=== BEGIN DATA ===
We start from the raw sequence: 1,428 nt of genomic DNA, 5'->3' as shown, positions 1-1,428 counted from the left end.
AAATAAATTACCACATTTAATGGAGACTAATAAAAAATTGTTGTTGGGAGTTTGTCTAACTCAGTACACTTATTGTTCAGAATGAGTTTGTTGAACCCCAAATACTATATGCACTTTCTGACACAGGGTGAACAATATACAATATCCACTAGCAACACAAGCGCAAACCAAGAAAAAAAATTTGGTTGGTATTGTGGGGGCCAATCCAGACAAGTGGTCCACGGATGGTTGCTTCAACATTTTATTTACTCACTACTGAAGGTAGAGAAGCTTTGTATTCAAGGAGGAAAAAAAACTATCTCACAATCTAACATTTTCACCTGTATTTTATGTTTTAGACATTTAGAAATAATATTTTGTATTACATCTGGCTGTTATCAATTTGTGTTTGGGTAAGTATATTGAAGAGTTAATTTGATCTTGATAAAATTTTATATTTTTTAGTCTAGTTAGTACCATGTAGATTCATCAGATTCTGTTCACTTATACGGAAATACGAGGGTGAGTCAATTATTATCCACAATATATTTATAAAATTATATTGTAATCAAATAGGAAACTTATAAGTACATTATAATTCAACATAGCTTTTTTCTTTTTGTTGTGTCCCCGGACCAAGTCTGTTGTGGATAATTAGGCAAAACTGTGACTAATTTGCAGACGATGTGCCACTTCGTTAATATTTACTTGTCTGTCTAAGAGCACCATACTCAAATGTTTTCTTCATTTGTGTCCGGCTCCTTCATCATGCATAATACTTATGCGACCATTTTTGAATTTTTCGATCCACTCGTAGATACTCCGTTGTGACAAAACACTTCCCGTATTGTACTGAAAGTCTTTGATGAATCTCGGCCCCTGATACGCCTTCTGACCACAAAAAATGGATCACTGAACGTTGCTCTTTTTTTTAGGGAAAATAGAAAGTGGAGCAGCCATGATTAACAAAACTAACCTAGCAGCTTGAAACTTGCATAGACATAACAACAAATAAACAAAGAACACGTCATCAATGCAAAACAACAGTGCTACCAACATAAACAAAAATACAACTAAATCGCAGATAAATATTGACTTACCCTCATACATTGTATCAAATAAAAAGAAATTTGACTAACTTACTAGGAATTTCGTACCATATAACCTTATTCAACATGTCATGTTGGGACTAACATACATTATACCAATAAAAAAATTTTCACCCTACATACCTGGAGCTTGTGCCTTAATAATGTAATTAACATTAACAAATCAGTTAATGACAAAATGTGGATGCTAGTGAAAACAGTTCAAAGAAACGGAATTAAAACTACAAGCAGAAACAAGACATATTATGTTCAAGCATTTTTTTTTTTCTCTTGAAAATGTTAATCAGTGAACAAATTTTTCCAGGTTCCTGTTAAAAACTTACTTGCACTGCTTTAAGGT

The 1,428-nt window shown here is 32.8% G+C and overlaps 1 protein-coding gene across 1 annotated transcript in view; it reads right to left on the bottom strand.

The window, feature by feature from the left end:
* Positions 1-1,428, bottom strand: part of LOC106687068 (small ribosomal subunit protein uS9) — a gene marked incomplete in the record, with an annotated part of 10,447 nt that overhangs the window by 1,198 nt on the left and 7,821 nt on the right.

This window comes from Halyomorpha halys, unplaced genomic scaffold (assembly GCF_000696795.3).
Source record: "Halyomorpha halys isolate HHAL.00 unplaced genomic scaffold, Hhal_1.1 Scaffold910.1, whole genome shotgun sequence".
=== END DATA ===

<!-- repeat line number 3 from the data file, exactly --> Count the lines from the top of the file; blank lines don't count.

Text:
The 1,428-nt window shown here is 32.8% G+C and overlaps 1 protein-coding gene across 1 annotated transcript in view; it reads right to left on the bottom strand.